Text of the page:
Kigali Commercial High Court last week ruled that Rwanda Revenue Authority (RRA) overtaxed Garibsons Commodities Central Africa Ltd, for imported rice.
The company has for the last two years, been battling it out with the tax body over the alleged over-taxation with the former seeking a refund of Rwf 212 million.
During the initial hearing the Pakistani firm claimed RRA was supposed to charge them custom tax of US$170 per tonne on the imported rice but they were charged US$362 per tonne.
The case made rounds in different courts until the Supreme Court ruled in favour of Garibsons and ordered RRA to refund the importer about Rwf212.8million.
However, RRA immediately contested the verdict, and requested for a retrial claiming they had discovered new evidence.
"In the process, as the commercial courts and the Supreme Court were hearing our case, our business was running, which is why we went back to the court to request that the rice we imported at the time the trial was on course also be taxed at the same rate as what the court had judged," said Suleman Butt, the company Managing Director.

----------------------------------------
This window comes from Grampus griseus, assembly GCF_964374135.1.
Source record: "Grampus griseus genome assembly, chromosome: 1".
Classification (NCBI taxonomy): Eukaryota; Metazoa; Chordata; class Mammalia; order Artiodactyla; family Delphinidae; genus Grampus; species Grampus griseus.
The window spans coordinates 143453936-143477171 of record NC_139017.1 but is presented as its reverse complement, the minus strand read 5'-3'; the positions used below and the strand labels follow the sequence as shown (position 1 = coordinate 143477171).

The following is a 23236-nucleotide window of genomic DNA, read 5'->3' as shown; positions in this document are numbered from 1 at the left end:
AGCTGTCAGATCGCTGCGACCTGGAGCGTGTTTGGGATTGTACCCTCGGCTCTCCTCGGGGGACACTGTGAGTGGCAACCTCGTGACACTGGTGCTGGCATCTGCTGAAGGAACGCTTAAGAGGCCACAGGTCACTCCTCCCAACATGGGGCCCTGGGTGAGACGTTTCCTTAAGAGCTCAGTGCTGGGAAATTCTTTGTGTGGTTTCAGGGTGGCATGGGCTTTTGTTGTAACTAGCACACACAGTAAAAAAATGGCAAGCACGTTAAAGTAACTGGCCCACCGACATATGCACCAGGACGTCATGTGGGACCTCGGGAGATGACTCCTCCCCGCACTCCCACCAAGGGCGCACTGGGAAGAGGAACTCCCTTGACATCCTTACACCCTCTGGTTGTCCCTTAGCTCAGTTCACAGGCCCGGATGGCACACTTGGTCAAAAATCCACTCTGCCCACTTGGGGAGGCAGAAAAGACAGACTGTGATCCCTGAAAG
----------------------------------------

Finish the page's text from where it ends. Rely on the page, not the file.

"It's been about over one year since the Supreme Court ordered RRA to refund us but they have not given us a single coin," he said.
In a letter dated Feb 23, 2012 to RRA, Isaac Bizumuremye, the legal counsel of the importer, wondered why RRA had ignored the court order.
"Is your silence communicating to our client that RRA is a public body with enormous powers, machinery and resources, and above all, is above the law and cannot be bound by any court decision of the Supreme Court?" the letter seen by The New Times reads in part.
A week later, RRA responded saying the refund process had commenced.
However, in a surprise twist of events, on August 6, 2012, RRA wrote to Garibsons Commodities arguing that the company's request for a refund had some loopholes and they needed to conduct further investigations before taking a decision on whether to pay or not.
"... We regret to inform you that your request (for a refund) is not granted and you are required to clear your goods at the cost of $386 per tonne," a letter to the importer seen by The New Times says.